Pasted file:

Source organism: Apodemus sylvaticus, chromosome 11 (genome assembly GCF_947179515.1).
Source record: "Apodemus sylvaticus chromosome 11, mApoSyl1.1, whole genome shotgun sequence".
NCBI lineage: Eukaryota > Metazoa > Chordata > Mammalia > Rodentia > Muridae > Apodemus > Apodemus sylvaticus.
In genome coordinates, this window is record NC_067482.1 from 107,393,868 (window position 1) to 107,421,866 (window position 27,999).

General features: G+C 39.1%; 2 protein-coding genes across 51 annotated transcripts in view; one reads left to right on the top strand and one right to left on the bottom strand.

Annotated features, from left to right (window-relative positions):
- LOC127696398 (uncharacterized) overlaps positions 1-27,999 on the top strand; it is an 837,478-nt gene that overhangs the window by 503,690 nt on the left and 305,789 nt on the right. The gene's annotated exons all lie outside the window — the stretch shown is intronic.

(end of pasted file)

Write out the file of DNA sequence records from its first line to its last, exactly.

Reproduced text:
Source organism: Apodemus sylvaticus, chromosome 11 (genome assembly GCF_947179515.1).
Source record: "Apodemus sylvaticus chromosome 11, mApoSyl1.1, whole genome shotgun sequence".
NCBI lineage: Eukaryota > Metazoa > Chordata > Mammalia > Rodentia > Muridae > Apodemus > Apodemus sylvaticus.
In genome coordinates, this window is record NC_067482.1 from 107,393,868 (window position 1) to 107,421,866 (window position 27,999).

General features: G+C 39.1%; 2 protein-coding genes across 51 annotated transcripts in view; one reads left to right on the top strand and one right to left on the bottom strand.

Annotated features, from left to right (window-relative positions):
- LOC127696398 (uncharacterized) overlaps positions 1-27,999 on the top strand; it is an 837,478-nt gene that overhangs the window by 503,690 nt on the left and 305,789 nt on the right. The gene's annotated exons all lie outside the window — the stretch shown is intronic.